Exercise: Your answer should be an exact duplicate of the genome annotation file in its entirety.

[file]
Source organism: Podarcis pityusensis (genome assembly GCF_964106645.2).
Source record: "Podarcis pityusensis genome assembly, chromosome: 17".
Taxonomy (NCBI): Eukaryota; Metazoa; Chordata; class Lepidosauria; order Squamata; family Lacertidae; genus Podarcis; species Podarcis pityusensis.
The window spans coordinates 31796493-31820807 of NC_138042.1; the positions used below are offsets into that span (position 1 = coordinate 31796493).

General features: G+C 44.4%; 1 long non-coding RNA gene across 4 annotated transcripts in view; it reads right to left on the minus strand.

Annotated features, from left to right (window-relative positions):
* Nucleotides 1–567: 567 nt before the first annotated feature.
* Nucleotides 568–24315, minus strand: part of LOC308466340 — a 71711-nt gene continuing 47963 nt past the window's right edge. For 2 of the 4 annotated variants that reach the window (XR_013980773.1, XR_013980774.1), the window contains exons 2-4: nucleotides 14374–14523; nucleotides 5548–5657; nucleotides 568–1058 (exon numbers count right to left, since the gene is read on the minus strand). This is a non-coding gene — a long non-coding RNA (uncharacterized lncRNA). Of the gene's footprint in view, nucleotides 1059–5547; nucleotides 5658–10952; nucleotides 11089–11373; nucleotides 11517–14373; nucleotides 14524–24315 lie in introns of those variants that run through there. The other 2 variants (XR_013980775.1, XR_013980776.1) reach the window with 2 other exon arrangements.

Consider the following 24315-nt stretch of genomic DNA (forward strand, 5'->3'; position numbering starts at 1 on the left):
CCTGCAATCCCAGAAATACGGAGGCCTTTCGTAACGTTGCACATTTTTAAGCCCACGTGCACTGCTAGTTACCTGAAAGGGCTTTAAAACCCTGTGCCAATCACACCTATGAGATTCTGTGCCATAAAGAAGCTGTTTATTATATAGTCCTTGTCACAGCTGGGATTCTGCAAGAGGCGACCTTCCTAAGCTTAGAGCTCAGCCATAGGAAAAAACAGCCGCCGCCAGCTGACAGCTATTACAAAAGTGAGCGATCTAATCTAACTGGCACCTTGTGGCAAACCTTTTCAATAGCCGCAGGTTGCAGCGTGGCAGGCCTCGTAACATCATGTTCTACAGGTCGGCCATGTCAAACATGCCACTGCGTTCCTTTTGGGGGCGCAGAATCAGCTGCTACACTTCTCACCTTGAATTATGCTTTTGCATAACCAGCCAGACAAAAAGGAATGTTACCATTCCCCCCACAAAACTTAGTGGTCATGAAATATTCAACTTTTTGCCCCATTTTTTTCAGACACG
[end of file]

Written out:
Source organism: Podarcis pityusensis (genome assembly GCF_964106645.2).
Source record: "Podarcis pityusensis genome assembly, chromosome: 17".
Taxonomy (NCBI): Eukaryota; Metazoa; Chordata; class Lepidosauria; order Squamata; family Lacertidae; genus Podarcis; species Podarcis pityusensis.
The window spans coordinates 31796493-31820807 of NC_138042.1; the positions used below are offsets into that span (position 1 = coordinate 31796493).

General features: G+C 44.4%; 1 long non-coding RNA gene across 4 annotated transcripts in view; it reads right to left on the minus strand.

Annotated features, from left to right (window-relative positions):
* Nucleotides 1–567: 567 nt before the first annotated feature.
* Nucleotides 568–24315, minus strand: part of LOC308466340 — a 71711-nt gene continuing 47963 nt past the window's right edge. For 2 of the 4 annotated variants that reach the window (XR_013980773.1, XR_013980774.1), the window contains exons 2-4: nucleotides 14374–14523; nucleotides 5548–5657; nucleotides 568–1058 (exon numbers count right to left, since the gene is read on the minus strand). This is a non-coding gene — a long non-coding RNA (uncharacterized lncRNA). Of the gene's footprint in view, nucleotides 1059–5547; nucleotides 5658–10952; nucleotides 11089–11373; nucleotides 11517–14373; nucleotides 14524–24315 lie in introns of those variants that run through there. The other 2 variants (XR_013980775.1, XR_013980776.1) reach the window with 2 other exon arrangements.

Consider the following 24315-nt stretch of genomic DNA (forward strand, 5'->3'; position numbering starts at 1 on the left):
CCTGCAATCCCAGAAATACGGAGGCCTTTCGTAACGTTGCACATTTTTAAGCCCACGTGCACTGCTAGTTACCTGAAAGGGCTTTAAAACCCTGTGCCAATCACACCTATGAGATTCTGTGCCATAAAGAAGCTGTTTATTATATAGTCCTTGTCACAGCTGGGATTCTGCAAGAGGCGACCTTCCTAAGCTTAGAGCTCAGCCATAGGAAAAAACAGCCGCCGCCAGCTGACAGCTATTACAAAAGTGAGCGATCTAATCTAACTGGCACCTTGTGGCAAACCTTTTCAATAGCCGCAGGTTGCAGCGTGGCAGGCCTCGTAACATCATGTTCTACAGGTCGGCCATGTCAAACATGCCACTGCGTTCCTTTTGGGGGCGCAGAATCAGCTGCTACACTTCTCACCTTGAATTATGCTTTTGCATAACCAGCCAGACAAAAAGGAATGTTACCATTCCCCCCACAAAACTTAGTGGTCATGAAATATTCAACTTTTTGCCCCATTTTTTTCAGACACG